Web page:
By Rose Cassie
Being retired, I am now enjoying reflecting on the shadow of the almighty hand of God moving throughout my life, past and present. Being raised with my older sister, I was the tomboy of the two of us, following Dad around doing yard work and helping him fix items on Mom’s “honey-do” list of things in need of repair.
Dad was a quiet, humble man with a clever, gentle sense of humor that made him fun to be around. He possessed a true servant’s heart that showed kindness to all. The fruits of the Spirit that Paul mentioned in Galatians 5:22, 23 were clearly evident in Dad’s life—especially the virtue of patience when I accidentally ran over the electrical cord while helping to mow the lawn (more than once!).
He would get out his tool box and the roll of black electrical tape, splice the wires back together, wind the tape around the injured area. I would thank him, apologize, and continue mowing the yard. Looking back there were multiple black tape marks all along the length of the bright yellow electrical cord, and in time the repaired spliced areas became so numerous he would decide it was absolutely necessary to purchase a brand new long extension cord for the old electric mower.
Dad’s jobs at church included attending board meetings, helping fix broken things, greeting church attendees on Sunday morning with Mom, and serving communion to believers in the pews and then passing offering trays.
Our church serves the sacred emblems of Christ’s broken body and blood every week as soft songs of Calvary play in the background. This had a special attraction to me not only because I love music but also seeing this sweet, fun father of mine become quite somber and serious. I looked forward to the day when I would become spiritually mature to come forward to the front of the church, commit my life to Christ, be baptized, and then be eligible to partake of those beloved emblems. And at age 13, one Sunday I made that choice to live for my Savior.
Time flew by and I married, moved away, and was busy raising a family. After a long week of hospital stress caring for sick, hurting, and sometimes dying people in my job as an RN, my soul was desperate on Sunday morning to come to the foot of the cross for that remembrance of Jesus’ love and sacrifice for me, which always refreshed and renewed my spirit. In Luke 22:19, Jesus told his followers to “do this in remembrance of me,” and for me personally, the communion service highlighted the entire meeting, rejuvenating my soul and giving me strength to fight off Satan’s arrows in the week ahead.
Meanwhile in Dad’s 60s, fine motor tremors began to manifest in his hands, and he was diagnosed with Parkinson’s disease. The medications prescribed by the doctor didn’t really help the symptoms, and he did not feel well when taking them; since the meds are hard on the liver and kidneys, he decided not to take them anymore. He was covered in prayer and managed quite well for the next 15 years.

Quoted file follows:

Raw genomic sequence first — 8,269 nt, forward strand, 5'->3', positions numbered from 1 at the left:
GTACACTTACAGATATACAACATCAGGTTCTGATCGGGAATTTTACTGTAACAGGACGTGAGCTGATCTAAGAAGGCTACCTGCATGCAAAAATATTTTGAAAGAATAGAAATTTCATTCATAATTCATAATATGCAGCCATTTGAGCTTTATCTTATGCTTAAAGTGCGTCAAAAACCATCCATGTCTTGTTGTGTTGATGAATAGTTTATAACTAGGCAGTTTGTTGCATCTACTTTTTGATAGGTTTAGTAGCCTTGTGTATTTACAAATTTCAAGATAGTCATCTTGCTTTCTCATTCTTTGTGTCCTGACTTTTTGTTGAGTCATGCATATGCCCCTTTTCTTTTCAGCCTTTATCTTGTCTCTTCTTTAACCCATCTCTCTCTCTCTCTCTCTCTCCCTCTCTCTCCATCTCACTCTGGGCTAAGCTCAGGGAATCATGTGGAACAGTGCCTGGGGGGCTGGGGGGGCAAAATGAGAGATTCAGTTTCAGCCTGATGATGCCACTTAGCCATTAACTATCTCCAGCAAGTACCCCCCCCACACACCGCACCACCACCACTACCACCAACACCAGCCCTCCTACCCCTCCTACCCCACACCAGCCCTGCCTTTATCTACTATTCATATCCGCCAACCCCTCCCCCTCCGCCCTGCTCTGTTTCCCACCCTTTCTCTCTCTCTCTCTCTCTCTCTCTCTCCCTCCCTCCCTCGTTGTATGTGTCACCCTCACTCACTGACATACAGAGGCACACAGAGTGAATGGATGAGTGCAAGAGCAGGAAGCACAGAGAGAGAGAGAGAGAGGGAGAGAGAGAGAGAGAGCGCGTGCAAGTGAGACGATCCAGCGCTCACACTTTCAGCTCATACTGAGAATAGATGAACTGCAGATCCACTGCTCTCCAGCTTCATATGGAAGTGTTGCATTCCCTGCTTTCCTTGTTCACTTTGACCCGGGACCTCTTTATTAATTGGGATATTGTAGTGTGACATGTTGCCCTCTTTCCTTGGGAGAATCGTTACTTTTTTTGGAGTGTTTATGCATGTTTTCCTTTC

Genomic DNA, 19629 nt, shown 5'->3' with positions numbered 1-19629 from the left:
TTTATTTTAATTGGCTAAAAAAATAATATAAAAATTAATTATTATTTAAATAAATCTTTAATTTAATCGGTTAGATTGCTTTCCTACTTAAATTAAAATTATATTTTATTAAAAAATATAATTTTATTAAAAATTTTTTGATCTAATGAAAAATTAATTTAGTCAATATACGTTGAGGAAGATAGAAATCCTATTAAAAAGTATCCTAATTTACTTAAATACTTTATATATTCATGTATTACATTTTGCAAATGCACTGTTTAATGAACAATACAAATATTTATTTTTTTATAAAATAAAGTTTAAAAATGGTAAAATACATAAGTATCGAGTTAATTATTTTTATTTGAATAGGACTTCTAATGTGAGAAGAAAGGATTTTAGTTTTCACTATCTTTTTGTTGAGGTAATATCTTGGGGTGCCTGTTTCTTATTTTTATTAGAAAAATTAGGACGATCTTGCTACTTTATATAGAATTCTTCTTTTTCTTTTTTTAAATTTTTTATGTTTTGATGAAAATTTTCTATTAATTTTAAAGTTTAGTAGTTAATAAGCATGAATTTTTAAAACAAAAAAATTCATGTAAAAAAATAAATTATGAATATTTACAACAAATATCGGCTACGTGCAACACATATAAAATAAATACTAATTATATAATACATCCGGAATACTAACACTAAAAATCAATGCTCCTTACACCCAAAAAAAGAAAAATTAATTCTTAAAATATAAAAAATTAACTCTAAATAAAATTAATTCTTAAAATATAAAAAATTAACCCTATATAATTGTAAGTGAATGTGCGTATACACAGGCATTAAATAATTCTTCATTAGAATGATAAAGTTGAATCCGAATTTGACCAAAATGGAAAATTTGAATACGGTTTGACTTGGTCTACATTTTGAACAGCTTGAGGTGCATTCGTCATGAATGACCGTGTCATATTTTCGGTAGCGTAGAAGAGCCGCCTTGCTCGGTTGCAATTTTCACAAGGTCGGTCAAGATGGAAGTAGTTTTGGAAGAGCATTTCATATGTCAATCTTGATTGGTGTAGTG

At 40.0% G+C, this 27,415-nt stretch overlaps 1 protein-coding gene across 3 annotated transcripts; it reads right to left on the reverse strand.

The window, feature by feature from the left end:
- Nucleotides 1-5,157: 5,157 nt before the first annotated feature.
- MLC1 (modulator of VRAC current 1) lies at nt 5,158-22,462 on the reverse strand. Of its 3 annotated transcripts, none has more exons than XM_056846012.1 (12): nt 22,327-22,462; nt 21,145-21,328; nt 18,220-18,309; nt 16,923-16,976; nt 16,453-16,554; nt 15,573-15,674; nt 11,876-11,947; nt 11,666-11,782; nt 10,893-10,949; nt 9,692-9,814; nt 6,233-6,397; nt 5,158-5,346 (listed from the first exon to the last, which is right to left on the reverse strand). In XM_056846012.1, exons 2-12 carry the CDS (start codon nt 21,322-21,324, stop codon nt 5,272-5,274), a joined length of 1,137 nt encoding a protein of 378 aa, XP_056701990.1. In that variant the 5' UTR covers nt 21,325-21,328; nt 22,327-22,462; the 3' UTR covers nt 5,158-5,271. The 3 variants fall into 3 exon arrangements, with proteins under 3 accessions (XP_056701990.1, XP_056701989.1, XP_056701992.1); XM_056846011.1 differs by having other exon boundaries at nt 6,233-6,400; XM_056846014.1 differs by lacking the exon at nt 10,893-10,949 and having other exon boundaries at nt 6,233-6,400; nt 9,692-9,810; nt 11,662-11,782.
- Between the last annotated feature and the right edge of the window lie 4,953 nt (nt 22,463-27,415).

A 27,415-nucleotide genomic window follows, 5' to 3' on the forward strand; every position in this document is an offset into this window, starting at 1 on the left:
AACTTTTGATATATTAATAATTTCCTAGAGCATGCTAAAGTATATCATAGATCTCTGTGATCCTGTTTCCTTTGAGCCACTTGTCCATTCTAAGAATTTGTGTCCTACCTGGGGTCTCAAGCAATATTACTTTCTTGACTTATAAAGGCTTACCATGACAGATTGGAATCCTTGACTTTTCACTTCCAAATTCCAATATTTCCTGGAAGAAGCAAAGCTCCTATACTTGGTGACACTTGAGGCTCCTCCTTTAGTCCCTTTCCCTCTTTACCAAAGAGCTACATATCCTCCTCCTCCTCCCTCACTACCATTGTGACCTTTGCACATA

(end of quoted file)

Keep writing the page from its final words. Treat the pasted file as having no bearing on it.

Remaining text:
Upon returning home for a holiday visit one year, we went to church as usual on Sunday morning and I noticed Dad’s involuntary hand tremors had worsened significantly. He struggled to hold the communion trays of bread and juice still and level. When Dad moved to the next pew in the aisle, Mom and I solemnly looked at each other, and I fought back tears as both our heads bowed in prayer. I prayed fervently to the one who took our infirmities upon himself to strengthen my precious father’s hands to be able to serve the rather large congregation without spillage. And my prayer was answered, but the heartbreaking scene of Dad’s declining motor skills, difficulty holding communion trays, and his self-consciousness of it stuck with me.
After family dinner, Mom talked with me in private as we cleaned up in the kitchen together. Dad had told her earlier that he felt he could no long serve those blessed emblems of our Savior’s love and sacrifice, for fear he might possibly drop a tray, staining the beige carpeted aisle purple with grape juice. Sweet sorrow flooded my spirit as Dad passed on this service of love to another with younger, stronger, steadier hands.
When I am graciously served communion to this day, I still often recall my broken heart when I watched Dad’s struggle and I wanted more than anything to fix his afflicted hands for him as he had fixed so many broken things for me in life. I thank God every day for my beloved father of faith who regarded it an honor to obey Christ and serve others those sacred emblems that commemorate our Savior’s sacrifice on that rugged cross, the beauty of his forgiveness, and the hope of heaven because of his glorious resurrection and defeat of death! And I rest assured Dad’s tremors are no more as he is now in Heaven in our Lord’s service.
Thank you to all those faithful believers who continue today to serve communion and transport my heart to the cross, lest I never forget. You are angels on earth to me.
Rose Cassie is a retired nurse and has been a Bible school teacher for 50 years.